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The largest wine encyclopedia in the world

23.030 Keywords • 48.228 Synonyms • 5.303 Translations • 28.336 Pronunciations • 154.274 Cross-references

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Wet sugaring

This process, also known as gallification (also wet improvement) after its inventor Ludwig Gall (1791-1863), is the addition of dry sugar (sucrose) dissolved in water to grape must before or during fermentation. The aim was to increase the alcohol content of the wine pressed by fermentation of this sugar and to reduce the proportion of titratable acids. However, this also increases the water content. The use of sugar water was subject to maximum limits in Germany and was only permitted during certain periods of time. Wet sugaring was banned in Germany by the 1971 Wine Law, but was permitted by transitional regulations until 1975; in Austria, this has always been prohibited.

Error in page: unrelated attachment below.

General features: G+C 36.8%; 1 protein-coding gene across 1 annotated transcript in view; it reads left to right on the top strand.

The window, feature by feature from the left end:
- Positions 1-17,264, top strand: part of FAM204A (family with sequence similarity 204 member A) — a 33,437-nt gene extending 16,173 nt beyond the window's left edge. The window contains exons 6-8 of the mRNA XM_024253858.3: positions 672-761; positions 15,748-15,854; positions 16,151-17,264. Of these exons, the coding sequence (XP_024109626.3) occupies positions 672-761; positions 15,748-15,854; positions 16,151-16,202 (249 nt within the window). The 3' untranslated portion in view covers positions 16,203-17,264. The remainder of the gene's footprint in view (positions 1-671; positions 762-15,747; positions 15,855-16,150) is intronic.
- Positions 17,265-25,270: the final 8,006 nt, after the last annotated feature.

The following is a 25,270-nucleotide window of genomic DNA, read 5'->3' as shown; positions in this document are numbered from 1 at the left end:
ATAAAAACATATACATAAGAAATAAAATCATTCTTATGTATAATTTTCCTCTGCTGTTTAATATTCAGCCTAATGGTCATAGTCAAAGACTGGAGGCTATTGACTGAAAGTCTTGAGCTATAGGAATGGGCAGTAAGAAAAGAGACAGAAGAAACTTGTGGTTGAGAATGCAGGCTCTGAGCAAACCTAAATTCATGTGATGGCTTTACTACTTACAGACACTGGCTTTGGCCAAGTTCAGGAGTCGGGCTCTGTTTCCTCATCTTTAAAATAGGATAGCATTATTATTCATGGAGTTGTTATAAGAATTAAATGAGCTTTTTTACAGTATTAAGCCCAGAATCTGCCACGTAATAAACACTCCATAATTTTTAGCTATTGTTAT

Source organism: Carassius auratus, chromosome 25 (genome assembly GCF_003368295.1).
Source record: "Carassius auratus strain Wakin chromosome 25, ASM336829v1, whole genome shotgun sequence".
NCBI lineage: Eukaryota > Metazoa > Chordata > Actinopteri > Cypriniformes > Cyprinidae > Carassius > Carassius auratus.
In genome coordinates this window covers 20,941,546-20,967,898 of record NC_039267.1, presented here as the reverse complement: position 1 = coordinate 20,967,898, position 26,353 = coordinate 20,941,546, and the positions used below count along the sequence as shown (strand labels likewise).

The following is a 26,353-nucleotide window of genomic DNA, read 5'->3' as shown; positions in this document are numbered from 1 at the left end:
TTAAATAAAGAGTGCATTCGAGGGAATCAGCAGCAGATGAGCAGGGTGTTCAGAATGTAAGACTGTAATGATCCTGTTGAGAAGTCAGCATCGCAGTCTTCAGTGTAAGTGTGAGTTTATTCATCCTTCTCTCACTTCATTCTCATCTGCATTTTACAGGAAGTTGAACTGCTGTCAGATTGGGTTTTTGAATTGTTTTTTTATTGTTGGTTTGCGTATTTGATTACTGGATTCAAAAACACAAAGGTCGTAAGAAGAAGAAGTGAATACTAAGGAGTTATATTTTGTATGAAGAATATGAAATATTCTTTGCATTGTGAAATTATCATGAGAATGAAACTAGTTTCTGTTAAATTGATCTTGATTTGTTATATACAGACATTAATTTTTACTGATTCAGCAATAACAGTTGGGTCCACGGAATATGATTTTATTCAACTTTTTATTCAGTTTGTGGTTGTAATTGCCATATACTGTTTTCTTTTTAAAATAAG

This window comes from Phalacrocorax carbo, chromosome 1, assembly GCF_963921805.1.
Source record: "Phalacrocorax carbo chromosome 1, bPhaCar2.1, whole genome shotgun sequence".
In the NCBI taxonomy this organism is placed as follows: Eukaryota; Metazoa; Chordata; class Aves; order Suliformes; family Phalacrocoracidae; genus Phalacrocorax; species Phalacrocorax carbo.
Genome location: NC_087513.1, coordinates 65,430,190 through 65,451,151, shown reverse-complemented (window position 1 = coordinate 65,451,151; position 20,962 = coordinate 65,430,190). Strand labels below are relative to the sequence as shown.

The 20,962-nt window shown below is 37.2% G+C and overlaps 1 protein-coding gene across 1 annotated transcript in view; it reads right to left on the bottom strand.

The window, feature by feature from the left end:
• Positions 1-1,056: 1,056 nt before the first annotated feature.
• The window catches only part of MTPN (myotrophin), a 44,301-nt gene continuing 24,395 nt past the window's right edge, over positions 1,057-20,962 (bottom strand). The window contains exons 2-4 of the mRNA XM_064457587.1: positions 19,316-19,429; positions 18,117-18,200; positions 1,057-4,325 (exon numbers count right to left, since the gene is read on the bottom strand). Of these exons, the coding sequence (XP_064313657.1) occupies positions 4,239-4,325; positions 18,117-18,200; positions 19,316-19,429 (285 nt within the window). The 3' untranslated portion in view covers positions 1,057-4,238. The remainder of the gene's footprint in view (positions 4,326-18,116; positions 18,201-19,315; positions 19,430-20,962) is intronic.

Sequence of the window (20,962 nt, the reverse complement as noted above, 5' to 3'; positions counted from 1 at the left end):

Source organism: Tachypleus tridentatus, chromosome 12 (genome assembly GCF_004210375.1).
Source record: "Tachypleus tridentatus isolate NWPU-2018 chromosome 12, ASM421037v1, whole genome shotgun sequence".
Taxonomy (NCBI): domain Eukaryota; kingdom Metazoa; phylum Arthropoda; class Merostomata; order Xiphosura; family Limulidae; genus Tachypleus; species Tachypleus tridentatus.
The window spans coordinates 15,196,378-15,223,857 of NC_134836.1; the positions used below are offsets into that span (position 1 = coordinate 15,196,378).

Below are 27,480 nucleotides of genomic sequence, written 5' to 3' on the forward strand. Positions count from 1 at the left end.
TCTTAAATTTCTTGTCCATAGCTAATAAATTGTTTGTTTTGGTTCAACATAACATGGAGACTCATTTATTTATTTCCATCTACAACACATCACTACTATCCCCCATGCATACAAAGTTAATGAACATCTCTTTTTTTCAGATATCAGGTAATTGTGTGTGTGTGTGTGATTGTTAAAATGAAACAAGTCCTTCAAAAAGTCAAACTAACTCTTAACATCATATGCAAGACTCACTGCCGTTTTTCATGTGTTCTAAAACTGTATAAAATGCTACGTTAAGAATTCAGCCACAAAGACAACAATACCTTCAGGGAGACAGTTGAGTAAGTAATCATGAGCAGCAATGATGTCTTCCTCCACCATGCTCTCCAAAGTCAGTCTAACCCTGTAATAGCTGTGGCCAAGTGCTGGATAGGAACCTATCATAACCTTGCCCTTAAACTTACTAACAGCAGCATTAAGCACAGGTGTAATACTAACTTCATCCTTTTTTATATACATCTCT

See the permitted form of sugar addition under the keywords enrichment (to grape must = increase in alcohol) and sweetening (to wine = increase in residual sugar) as well as with regard to acid reduction under deacidification. Complete lists of the numerous vinification measures and cellar techniques, as well as the types of wine, sparkling wine and distillate regulated by wine law are contained under the keyword vinification. Comprehensive information on wine law can be found under the keyword wine law.

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